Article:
Men and women are not routinely treated differently when diagnosed with depression.
But a University of Wollongong researcher says they possibly should be, after her study found significant differences between the brain samples of males and females with depression.
In findings she hopes lead to more targeted drugs for men and women, Dr Samara Brown found females with depression had molecular changes in their brain that did not occur in males.
As well as implications for treatment, Dr Brown said her findings showed how important it was for medical researchers to consider differences between men and women.
"We can no longer just look at depression with males and females together because, even at a fundamental level, the brains are so different biologically that when we group them all together for these studies, we miss so much," she said.
The recently published research looked at molecular changes in a pea-sized piece of tissue from 80 postmortem samples from a "brain bank" for medical research.
Focusing on the emotional processing centre of the brain, it compared the molecular characteristics of males who did and didn't have depression, as well as the brains of women who did and didn't have depression.
In women with depression, there was less of a certain substance - kynurenic acid - which can protect the brain by blocking toxic damage, Dr Brown said.
"This means there is more potential for damage in the brain," she said.
She said researchers have, in the past, tried to target the chemical pathway which leads to the production of kynurenic acid, but have not accounted for the differences in male and female brains.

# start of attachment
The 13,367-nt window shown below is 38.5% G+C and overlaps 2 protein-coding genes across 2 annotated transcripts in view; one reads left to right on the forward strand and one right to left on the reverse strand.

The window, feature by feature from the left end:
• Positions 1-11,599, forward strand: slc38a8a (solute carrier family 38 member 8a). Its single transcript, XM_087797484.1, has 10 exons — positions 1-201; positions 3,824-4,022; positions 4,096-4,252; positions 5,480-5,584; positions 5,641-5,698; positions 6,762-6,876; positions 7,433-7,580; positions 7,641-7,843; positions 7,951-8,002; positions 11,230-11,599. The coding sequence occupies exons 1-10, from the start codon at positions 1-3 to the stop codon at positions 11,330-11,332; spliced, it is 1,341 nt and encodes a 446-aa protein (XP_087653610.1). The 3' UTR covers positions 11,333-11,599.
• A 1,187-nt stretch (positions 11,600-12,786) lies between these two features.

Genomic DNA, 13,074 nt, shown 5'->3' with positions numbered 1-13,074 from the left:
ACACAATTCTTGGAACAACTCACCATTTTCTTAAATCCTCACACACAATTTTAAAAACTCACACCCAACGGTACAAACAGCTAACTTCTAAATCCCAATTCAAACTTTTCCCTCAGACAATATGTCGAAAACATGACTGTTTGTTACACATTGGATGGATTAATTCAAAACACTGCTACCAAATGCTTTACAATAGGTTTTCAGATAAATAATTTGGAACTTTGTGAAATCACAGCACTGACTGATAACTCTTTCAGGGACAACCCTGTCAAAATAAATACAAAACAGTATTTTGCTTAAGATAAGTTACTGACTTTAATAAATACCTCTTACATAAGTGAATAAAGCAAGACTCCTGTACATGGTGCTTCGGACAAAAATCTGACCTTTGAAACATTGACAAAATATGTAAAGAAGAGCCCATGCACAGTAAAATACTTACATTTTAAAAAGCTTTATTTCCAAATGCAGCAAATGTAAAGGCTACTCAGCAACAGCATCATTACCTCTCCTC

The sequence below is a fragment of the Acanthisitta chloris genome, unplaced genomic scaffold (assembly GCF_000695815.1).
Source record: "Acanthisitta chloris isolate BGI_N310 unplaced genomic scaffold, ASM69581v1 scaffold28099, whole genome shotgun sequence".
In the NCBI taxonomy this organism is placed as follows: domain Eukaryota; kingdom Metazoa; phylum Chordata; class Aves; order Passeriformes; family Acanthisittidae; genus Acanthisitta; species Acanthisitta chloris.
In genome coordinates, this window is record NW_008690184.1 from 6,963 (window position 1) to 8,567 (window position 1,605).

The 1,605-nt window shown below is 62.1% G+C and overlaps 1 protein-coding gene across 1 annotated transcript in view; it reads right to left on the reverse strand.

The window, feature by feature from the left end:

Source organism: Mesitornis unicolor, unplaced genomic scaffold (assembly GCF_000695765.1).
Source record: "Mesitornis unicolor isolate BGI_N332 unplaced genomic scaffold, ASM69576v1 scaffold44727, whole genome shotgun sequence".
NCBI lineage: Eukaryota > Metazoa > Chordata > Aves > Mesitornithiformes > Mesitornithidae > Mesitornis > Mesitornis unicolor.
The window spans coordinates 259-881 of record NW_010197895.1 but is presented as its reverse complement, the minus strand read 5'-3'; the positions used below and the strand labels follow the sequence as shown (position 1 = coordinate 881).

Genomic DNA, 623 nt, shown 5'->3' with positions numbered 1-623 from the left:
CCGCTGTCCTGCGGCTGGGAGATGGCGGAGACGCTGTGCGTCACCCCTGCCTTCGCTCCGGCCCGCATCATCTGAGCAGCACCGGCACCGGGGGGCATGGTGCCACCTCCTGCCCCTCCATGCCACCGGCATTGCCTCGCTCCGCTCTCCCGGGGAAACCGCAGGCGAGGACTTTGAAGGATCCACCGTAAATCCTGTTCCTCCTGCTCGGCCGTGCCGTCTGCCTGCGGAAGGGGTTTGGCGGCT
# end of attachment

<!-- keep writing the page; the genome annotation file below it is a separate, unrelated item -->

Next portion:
"One of our big conclusions is that males might not need treatment that targets this pathway, and females would potentially benefit from something targeting and trying to increase that neuroprotection," she said.
"At the moment, there's no rules for treating men and women differently, and I would say it honestly depends on the doctor or psychiatrist and whether they take things like that into consideration.
"But we need to be considering how males and females differ in the underlying changes in the brain so that we can better treat both sexes."
The researchers also looked at a subgroup of people who died by suicide, who also had less of the protective kynurenic acid.
"So in addition to treatments aimed at targeting depression in females, we thought the same drugs could be used for individuals who are at risk of suicide, irrespective of sex," Dr Brown said.
"What we're showing is that females and individuals at risk of suicidality may benefit from a specific type of medication that works with the kynurenine pathway.
"The research is a step towards acknowledging that there are differences between [depression] patients, and a one-size-fits-all approach won't work.
"If we can understand at least some of what is going on in the brain, we can work out who might be more suited to diverse types of treatment."
Dr Brown said her research was part of a wider push to make sure the differences between men and women's bodies are considered in medical research.
"In a lot of the rodent studies, which is usually where new drugs are developed, until recently they were all trailed in male rodents," she said.
"So all these drugs were initially designed based on a male model."
She said this was because researchers felt the rats' estrous cycle - which is similar to women's mentrual cycle - made things "too complicated".
"Funnily enough women have a estrogen cycle similar to the estrous cycle, and we are 50 per cent of the population so it's kind of important to include that," she said.
"It is great to see that is changing and that a lot more researchers are including both males and females in these pre-clinical models."
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